Lipkind, HS., M. Slopen, MR. Pfeiffer, and KH. McVeigh. School-age outcomes of late preterm infants in New York City. American Journal of Obstetrics and Gynecology 206, no. 3 (2012): 222-e1.

This study compares school-age outcomes among preterm (PT) (32 0/7-<34 weeks), late PT (LP) (34 0/7-<37 weeks), and full-term (FT) infants to assess cognitive sequelae of LP births. We obtained linked birth and educational data for all nonanomalous singleton infants born 1994 through 1998 in New York City who had a third-grade standardized test score (n = 215,138). Children delivered LP and PT had 30% and 50% higher adjusted odds of needing special education than those delivered FT (adjusted odds ratio, 1.34; 95% confidence interval, 1.29–1.40; and adjusted odds ratio, 1.53; 95% confidence interval, 1.30–1.69). They also had lower adjusted math and English scores than those delivered FT (math: 7% and 10% of SD, respectively; English: 4% and 6% of SD). A linear association between gestational age and test scores was seen through 39 weeks’ gestation. There is a significant risk of developmental differences in PT and LP infants compared with FT infants.

Curry, AE., MR. Pfeiffer, M. Slopen, and KH. McVeigh. Rates of early intervention referral and significant developmental delay, by birthweight and gestational age. Maternal and Child Health Journal 16, no. 5 (2012): 989-996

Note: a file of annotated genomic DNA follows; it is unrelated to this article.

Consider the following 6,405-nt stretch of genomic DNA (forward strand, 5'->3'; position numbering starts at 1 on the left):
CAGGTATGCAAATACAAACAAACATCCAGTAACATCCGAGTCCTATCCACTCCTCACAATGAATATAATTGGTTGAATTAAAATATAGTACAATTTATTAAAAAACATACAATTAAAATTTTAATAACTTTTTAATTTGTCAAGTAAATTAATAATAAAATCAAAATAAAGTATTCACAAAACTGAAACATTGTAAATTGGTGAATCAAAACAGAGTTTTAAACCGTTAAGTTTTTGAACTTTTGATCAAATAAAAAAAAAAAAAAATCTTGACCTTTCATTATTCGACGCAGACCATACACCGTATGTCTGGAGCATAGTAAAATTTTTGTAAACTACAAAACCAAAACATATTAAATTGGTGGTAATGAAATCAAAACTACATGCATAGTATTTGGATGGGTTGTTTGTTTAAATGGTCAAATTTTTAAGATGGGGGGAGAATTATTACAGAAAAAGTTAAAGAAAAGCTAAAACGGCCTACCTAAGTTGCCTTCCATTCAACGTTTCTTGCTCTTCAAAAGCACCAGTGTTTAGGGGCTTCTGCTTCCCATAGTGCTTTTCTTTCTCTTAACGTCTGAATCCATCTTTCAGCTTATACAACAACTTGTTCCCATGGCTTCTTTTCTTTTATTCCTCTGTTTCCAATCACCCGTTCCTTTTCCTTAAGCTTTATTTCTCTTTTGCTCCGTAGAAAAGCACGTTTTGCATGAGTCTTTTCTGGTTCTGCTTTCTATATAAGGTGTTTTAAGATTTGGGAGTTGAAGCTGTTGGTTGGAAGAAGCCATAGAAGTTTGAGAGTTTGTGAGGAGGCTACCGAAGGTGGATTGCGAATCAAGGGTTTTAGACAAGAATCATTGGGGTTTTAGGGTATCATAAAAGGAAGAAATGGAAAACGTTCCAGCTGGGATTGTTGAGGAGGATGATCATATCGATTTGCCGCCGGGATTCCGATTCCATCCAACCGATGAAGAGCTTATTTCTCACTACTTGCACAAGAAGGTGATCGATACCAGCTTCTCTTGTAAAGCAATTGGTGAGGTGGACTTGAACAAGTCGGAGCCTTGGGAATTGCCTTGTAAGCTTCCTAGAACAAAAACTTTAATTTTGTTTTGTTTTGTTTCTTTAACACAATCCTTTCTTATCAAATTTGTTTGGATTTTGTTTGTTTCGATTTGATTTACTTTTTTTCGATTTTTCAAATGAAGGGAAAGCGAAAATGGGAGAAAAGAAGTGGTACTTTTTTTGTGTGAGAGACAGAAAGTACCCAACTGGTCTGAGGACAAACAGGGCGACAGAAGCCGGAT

Though correlated, birthweight (BW) and gestational age (GA) have independent effects on cognitive and neurological outcomes. Jurisdictions vary in their inclusion of these two characteristics in their list of established conditions for automatic eligibility for Early Intervention (EI) services, which may lead them to miss important high-risk groups. We evaluated the relationship between BW–GA combinations and both EI referral rates and risk of EI-diagnosed significant developmental delay in a population of New York City (NYC) births. We linked birth certificates of children born in NYC to resident mothers during 1999–2001 and surviving the first 28 days of life (n = 339,522) to EI administrative data. We calculated EI referral rates for various BW–GA categories, and used a logistic model to directly estimate the predicted risk of delay. EI referral rates of over 50% were observed in children born <1,250 g and those born <30 weeks and 1,250–1,499 g. Additionally, more than one in two children born either less than 1,250 g or <30 weeks and 1,250–1,499 g were predicted to be diagnosed with a developmental delay, compared with almost one-tenth among those born >2,500 g and 39+ weeks. A BW threshold of <1,250 g would identify children with the highest risk of delay; GA as an additional criterion would prevent overlooking high-risk children born <30 weeks but at higher birthweights. Physicians should monitor children with high-risk birth characteristics and refer them, if appropriate, for formal evaluation. EI programs may use these findings to guide determination of automatic eligibility criteria.